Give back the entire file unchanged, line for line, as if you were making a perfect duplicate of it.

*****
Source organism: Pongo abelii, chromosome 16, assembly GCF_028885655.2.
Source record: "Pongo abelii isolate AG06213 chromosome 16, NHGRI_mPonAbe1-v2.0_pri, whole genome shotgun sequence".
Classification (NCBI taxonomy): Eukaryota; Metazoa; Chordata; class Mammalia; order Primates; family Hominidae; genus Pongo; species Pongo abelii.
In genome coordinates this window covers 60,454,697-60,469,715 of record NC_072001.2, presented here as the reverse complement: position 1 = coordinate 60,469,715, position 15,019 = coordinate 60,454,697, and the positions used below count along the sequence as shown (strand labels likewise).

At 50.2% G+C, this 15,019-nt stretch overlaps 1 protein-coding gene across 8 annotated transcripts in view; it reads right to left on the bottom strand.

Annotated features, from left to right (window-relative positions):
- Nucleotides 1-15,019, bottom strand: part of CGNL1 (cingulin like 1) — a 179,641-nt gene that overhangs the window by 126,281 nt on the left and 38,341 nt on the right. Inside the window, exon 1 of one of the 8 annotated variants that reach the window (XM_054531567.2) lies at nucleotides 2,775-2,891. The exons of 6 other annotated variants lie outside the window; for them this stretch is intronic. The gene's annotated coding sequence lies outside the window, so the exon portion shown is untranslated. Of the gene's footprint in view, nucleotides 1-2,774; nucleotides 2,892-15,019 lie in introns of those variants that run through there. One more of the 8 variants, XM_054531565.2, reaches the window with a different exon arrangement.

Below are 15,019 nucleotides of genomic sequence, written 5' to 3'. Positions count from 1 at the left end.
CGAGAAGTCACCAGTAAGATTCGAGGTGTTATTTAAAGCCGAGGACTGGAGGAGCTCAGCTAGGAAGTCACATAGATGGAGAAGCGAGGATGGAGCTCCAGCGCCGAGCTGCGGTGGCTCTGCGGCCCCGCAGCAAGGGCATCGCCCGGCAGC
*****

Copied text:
Source organism: Pongo abelii, chromosome 16, assembly GCF_028885655.2.
Source record: "Pongo abelii isolate AG06213 chromosome 16, NHGRI_mPonAbe1-v2.0_pri, whole genome shotgun sequence".
Classification (NCBI taxonomy): Eukaryota; Metazoa; Chordata; class Mammalia; order Primates; family Hominidae; genus Pongo; species Pongo abelii.
In genome coordinates this window covers 60,454,697-60,469,715 of record NC_072001.2, presented here as the reverse complement: position 1 = coordinate 60,469,715, position 15,019 = coordinate 60,454,697, and the positions used below count along the sequence as shown (strand labels likewise).

At 50.2% G+C, this 15,019-nt stretch overlaps 1 protein-coding gene across 8 annotated transcripts in view; it reads right to left on the bottom strand.

Annotated features, from left to right (window-relative positions):
- Nucleotides 1-15,019, bottom strand: part of CGNL1 (cingulin like 1) — a 179,641-nt gene that overhangs the window by 126,281 nt on the left and 38,341 nt on the right. Inside the window, exon 1 of one of the 8 annotated variants that reach the window (XM_054531567.2) lies at nucleotides 2,775-2,891. The exons of 6 other annotated variants lie outside the window; for them this stretch is intronic. The gene's annotated coding sequence lies outside the window, so the exon portion shown is untranslated. Of the gene's footprint in view, nucleotides 1-2,774; nucleotides 2,892-15,019 lie in introns of those variants that run through there. One more of the 8 variants, XM_054531565.2, reaches the window with a different exon arrangement.

Below are 15,019 nucleotides of genomic sequence, written 5' to 3'. Positions count from 1 at the left end.
CGAGAAGTCACCAGTAAGATTCGAGGTGTTATTTAAAGCCGAGGACTGGAGGAGCTCAGCTAGGAAGTCACATAGATGGAGAAGCGAGGATGGAGCTCCAGCGCCGAGCTGCGGTGGCTCTGCGGCCCCGCAGCAAGGGCATCGCCCGGCAGC